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Gibsons tight-lipped on tree cuts

Gibsons tight-lipped on tree cuts

Statements of disbelief came from Gibsons’ council members at their Jan. 5 meeting in the discussion of a Stop Work Order for illegal tree cutting at the Gospel Rock development and sharing of details surrounding that event.
While not a business item on the meeting’s agenda, the subject came up during council reports. Chief Administrative Officer Emanuel Machado explained that the order was issued on Dec. 21. It was issued in response to what appeared to be the cutting of trees in a protected area. He said that on Jan. 5, the Town received a Registered Professional Biologist’s report on the incident, including recommendations for next steps. That revelation led to requests for a copy of the report and additional information during a meeting public inquiry session.
A number of questions came from Sunshine Coast Conservation Association (SCCA) Executive Director Suzanne Senger. These focused on requests for full information disclosure and on Town measures to ensure the developer honours commitments to protect sensitive areas. The SCCA and the Land Conservancy of BC are partners with the Town and the property owner Greenlane Homes on the administration of environmental protection covenants registered to the land. About half of the 47-acre site is to be protected as parks and open space. The company has plans for a commercial and residential development, including an estimated 360 living units on the remainder of the property.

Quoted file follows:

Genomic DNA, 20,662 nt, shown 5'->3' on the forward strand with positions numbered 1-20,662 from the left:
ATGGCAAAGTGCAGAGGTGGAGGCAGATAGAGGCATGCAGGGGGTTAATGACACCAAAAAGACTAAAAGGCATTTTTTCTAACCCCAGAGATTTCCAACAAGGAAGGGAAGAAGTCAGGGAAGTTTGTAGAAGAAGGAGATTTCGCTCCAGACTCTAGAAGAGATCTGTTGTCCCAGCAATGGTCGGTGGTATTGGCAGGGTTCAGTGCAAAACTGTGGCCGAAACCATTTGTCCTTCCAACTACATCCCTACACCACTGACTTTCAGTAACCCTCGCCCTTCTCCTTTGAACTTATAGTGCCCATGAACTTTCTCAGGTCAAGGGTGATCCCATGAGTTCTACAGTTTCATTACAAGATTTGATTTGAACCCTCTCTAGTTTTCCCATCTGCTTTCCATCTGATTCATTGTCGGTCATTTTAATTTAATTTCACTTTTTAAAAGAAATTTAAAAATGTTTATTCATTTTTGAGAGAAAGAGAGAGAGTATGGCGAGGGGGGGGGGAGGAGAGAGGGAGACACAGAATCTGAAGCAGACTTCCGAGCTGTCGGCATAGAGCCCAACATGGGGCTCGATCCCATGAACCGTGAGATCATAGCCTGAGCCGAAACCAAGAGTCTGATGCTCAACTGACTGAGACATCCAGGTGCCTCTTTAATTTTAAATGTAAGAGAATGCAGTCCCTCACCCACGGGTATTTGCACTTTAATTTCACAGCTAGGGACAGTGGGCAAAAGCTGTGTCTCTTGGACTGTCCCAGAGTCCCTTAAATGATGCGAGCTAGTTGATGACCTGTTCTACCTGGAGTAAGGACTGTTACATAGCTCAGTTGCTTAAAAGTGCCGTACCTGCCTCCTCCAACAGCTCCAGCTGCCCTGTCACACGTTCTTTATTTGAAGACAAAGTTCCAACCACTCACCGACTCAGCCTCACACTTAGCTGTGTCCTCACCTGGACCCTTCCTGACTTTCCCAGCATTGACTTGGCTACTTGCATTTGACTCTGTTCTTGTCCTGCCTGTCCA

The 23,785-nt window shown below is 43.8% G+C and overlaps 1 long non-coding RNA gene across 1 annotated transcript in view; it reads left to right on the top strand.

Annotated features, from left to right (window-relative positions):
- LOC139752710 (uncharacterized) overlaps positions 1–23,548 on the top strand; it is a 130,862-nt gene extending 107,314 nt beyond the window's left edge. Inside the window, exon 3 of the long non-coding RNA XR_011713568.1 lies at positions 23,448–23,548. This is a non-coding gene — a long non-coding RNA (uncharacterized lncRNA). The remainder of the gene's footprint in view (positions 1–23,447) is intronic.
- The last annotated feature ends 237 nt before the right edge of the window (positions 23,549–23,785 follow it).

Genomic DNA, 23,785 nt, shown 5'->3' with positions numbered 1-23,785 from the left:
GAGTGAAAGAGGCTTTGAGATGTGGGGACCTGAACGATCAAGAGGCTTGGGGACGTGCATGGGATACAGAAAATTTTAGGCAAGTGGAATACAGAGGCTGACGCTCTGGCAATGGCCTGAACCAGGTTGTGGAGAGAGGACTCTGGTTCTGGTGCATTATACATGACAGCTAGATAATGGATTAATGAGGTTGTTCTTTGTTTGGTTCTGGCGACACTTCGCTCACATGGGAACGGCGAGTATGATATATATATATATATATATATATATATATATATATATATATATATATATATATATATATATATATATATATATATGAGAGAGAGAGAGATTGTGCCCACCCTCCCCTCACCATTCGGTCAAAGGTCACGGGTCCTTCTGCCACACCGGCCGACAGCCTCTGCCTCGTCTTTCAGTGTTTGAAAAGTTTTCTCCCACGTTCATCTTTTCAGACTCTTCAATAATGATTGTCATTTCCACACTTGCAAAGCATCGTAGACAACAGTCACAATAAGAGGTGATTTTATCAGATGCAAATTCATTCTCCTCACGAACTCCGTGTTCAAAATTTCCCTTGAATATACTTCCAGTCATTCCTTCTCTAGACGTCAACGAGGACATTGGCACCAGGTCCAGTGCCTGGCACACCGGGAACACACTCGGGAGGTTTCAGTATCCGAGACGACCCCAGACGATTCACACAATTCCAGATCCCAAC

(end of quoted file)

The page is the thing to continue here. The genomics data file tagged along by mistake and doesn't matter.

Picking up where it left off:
In an email to the Local on Jan. 11, Senger stated, “The SCCA was informed of tree removal in the sensitive forested area on Block 7 by citizens of Gibsons on Dec. 31. We attended the site on Jan. 2 and 3 and documented the cutting. SCCA staff called and spoke with Town staff on Monday, Jan. 4. Through phone calls, we learned that the tree cutting took place on Dec. 18 at the recommendation of the owner’s environmental professional, Diamond Head Consulting. We also learned that the Town did not issue a tree cutting permit under the Tree Preservation Bylaw, which was adopted on Sept. 19, to allow this cutting.”
Councillors Stafford Lumley and Annemarie De Andrade, as well as Mayor Bill Beamish, asked that the available details be made public as soon as possible. Town staff advised that the requested documents could be released through a Freedom of Information request. Senger objected, noting that process could take up to 90 days to have the paperwork provided. Staff also suggested that the SCCA, which has a relationship with the developer, could get the information from that source.
The Town issued a press release related to the order on Jan. 6. The release details that “at a site meeting to discuss future tree-cutting, staff noticed that two trees in the lot’s designated conservation area had sustained minor damage during earlier tree removal. We also discovered that a buffer zone at the edge of the protected area had been surveyed and flagged at five metres, instead of the 10 metres stipulated in the development permit. As a result, at least one tree may have been felled in the buffering root protection zone. Among the Town’s conditions for issuing the Block 7 DP were that an environmental monitor always be present on-site to oversee tree removal and that no disturbance of trees occur in the root protection zones of the Environmentally Sensitive Areas. As these two conditions had not been met, a Stop Work Order was issued immediately.”
The release states that the Stop Work Order will remain in place “until the Town is confident that measures have been put in place to ensure that no similar incident occurs in the future.”
Connie Jordison

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